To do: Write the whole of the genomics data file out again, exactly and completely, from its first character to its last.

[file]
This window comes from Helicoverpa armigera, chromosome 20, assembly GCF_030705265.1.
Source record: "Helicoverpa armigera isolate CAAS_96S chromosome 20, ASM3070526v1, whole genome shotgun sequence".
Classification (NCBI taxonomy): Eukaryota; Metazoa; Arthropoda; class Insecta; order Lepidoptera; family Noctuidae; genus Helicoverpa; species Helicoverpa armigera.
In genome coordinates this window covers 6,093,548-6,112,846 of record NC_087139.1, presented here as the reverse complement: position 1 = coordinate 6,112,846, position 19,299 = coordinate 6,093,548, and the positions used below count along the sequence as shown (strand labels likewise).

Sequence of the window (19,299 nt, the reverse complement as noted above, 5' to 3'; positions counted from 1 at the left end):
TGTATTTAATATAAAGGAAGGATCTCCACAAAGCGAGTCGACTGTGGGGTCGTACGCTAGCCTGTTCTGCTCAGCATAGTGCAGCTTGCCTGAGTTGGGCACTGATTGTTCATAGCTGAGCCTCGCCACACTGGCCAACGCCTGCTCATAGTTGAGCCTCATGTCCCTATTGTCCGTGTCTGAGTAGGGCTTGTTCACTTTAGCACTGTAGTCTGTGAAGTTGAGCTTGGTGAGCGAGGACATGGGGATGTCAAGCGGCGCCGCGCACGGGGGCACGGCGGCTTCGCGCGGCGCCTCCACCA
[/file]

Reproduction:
This window comes from Helicoverpa armigera, chromosome 20, assembly GCF_030705265.1.
Source record: "Helicoverpa armigera isolate CAAS_96S chromosome 20, ASM3070526v1, whole genome shotgun sequence".
Classification (NCBI taxonomy): Eukaryota; Metazoa; Arthropoda; class Insecta; order Lepidoptera; family Noctuidae; genus Helicoverpa; species Helicoverpa armigera.
In genome coordinates this window covers 6,093,548-6,112,846 of record NC_087139.1, presented here as the reverse complement: position 1 = coordinate 6,112,846, position 19,299 = coordinate 6,093,548, and the positions used below count along the sequence as shown (strand labels likewise).

Sequence of the window (19,299 nt, the reverse complement as noted above, 5' to 3'; positions counted from 1 at the left end):
TGTATTTAATATAAAGGAAGGATCTCCACAAAGCGAGTCGACTGTGGGGTCGTACGCTAGCCTGTTCTGCTCAGCATAGTGCAGCTTGCCTGAGTTGGGCACTGATTGTTCATAGCTGAGCCTCGCCACACTGGCCAACGCCTGCTCATAGTTGAGCCTCATGTCCCTATTGTCCGTGTCTGAGTAGGGCTTGTTCACTTTAGCACTGTAGTCTGTGAAGTTGAGCTTGGTGAGCGAGGACATGGGGATGTCAAGCGGCGCCGCGCACGGGGGCACGGCGGCTTCGCGCGGCGCCTCCACCA